Diary of a Start-Up: The First Negativity

It had to happen at one point or another. A problem of being educated and looking at developing a start-up is the potential opportunity cost. Take my fiancĂ©e for example who is rapidly becoming one of Accenture’s most valuable employees. She is leading a team three years before she should and knows that if she stays on the path she has chosen she will be making six figures well before the time she is 30. She’s a shining light towards tenacity and commitment to a corporate and the rewards it can bring if you play the game correctly. I’m incredibly lucky to have her but not sure she’s so lucky to be with me!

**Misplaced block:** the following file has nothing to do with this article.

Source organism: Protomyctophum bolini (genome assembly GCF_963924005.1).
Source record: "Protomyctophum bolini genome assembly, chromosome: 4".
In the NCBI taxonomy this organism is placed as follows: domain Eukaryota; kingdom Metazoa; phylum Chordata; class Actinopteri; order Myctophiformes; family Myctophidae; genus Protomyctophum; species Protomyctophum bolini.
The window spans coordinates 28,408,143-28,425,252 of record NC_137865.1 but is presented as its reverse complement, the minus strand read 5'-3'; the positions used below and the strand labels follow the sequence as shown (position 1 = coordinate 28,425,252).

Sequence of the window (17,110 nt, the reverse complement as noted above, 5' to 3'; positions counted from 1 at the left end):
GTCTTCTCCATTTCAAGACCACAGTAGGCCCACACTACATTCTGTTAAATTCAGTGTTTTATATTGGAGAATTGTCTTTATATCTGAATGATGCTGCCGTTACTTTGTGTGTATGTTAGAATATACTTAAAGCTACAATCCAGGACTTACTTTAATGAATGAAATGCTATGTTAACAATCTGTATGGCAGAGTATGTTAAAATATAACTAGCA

But I digress. As you may expect of someone that wants to start a business, I have an inherent restlessness built into me that is, to be frank, frustrating. Like many people, I’m never happy with what I’ve got and suffer horribly from ‘grass is greener’ syndrome.

The first negativity that I felt towards the business was from a family member who felt I should be focusing on a corporate career, seeing this as a distraction from a ‘proper job’. In many ways, I agree totally. This is far more risky and on all probabilities, will fail. The problem is that the more negativity I receive, the more it compels me to travel the ‘narrow road’!

A great quote sums up all I need to remember on this journey:
‘Entrepreneurship is doing things that people don’t, to lead a lifestyle they can’t have’